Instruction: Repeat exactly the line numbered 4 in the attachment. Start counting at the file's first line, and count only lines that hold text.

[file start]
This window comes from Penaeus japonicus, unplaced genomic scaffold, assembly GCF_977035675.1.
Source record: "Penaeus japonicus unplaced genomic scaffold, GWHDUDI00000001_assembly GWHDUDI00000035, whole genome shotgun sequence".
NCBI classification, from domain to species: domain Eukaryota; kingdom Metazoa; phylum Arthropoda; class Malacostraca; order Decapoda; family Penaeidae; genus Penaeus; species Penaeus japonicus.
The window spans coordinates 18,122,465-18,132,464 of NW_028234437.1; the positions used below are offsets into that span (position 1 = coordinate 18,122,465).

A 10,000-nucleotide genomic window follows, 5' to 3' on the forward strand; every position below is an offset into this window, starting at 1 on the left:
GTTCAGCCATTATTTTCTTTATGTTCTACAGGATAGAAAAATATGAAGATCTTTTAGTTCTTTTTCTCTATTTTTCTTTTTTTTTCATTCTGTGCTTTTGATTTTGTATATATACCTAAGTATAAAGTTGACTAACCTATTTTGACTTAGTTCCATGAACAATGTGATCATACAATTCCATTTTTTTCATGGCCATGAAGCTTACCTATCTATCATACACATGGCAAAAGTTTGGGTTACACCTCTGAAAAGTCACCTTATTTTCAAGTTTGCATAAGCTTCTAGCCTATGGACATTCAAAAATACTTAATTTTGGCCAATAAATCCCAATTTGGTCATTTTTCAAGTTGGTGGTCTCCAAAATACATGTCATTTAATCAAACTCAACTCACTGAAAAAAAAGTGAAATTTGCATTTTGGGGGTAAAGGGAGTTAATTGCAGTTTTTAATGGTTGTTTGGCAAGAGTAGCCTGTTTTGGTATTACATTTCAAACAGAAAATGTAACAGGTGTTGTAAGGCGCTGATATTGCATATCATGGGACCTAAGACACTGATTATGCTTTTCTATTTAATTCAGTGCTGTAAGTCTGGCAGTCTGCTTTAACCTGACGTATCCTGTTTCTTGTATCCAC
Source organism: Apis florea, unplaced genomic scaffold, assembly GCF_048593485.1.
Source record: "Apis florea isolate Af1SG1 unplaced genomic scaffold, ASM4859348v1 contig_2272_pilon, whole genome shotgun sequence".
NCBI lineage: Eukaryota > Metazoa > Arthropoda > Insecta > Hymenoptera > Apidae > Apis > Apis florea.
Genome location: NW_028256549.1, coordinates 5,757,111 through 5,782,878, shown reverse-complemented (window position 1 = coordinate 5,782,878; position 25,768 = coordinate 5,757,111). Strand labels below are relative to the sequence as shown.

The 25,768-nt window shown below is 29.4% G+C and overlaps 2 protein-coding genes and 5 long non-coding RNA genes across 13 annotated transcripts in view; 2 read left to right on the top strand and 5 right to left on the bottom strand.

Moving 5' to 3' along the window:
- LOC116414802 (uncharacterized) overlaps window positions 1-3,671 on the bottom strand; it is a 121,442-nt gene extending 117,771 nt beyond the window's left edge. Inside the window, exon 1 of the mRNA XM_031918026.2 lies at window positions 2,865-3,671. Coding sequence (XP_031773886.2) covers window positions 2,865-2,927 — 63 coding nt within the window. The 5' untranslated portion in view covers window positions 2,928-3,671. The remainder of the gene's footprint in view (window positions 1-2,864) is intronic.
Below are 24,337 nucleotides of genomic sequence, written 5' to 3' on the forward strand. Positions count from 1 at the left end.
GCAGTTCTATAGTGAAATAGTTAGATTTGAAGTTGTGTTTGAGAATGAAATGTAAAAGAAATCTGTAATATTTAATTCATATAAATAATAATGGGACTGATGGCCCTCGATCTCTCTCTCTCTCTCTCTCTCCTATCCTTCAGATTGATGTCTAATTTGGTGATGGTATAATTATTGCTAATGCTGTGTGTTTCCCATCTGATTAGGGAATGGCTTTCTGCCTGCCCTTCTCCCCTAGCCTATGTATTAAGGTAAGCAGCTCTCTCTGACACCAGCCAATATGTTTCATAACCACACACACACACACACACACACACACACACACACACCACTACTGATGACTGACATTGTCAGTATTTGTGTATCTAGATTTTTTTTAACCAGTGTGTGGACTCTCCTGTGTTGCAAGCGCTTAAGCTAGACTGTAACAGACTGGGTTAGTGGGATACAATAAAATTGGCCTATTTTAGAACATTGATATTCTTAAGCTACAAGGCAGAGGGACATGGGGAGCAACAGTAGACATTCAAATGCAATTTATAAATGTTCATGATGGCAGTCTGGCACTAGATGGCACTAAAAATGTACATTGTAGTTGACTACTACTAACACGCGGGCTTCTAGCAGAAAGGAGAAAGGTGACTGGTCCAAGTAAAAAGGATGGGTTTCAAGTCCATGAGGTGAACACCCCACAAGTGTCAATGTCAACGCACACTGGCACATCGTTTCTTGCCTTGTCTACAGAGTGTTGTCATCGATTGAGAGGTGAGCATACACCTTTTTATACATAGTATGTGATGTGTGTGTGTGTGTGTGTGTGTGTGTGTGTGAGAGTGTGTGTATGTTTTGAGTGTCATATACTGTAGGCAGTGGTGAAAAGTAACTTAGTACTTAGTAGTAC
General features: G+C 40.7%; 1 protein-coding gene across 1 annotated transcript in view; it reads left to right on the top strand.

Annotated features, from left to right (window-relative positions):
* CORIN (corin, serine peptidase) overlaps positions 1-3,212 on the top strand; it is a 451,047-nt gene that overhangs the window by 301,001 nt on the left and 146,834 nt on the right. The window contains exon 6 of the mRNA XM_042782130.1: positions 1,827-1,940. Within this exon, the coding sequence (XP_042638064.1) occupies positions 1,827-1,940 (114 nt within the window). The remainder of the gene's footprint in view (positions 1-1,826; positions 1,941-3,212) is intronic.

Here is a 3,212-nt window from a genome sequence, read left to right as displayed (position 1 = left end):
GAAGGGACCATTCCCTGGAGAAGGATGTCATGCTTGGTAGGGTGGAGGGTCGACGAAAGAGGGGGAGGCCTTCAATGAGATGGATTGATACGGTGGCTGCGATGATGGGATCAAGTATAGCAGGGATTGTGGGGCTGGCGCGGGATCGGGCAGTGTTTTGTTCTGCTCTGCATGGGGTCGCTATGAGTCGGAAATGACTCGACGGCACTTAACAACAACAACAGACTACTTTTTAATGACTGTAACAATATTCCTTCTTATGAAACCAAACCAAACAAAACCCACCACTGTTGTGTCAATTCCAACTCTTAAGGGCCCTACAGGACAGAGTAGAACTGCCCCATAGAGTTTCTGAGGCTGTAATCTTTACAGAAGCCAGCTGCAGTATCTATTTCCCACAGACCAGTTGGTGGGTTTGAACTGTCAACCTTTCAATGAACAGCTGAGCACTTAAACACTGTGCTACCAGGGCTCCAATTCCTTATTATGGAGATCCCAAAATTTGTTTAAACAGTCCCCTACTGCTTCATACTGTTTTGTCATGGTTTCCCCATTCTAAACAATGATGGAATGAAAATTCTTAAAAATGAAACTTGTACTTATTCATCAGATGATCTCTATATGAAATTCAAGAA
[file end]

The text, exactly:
The window spans coordinates 18,122,465-18,132,464 of NW_028234437.1; the positions used below are offsets into that span (position 1 = coordinate 18,122,465).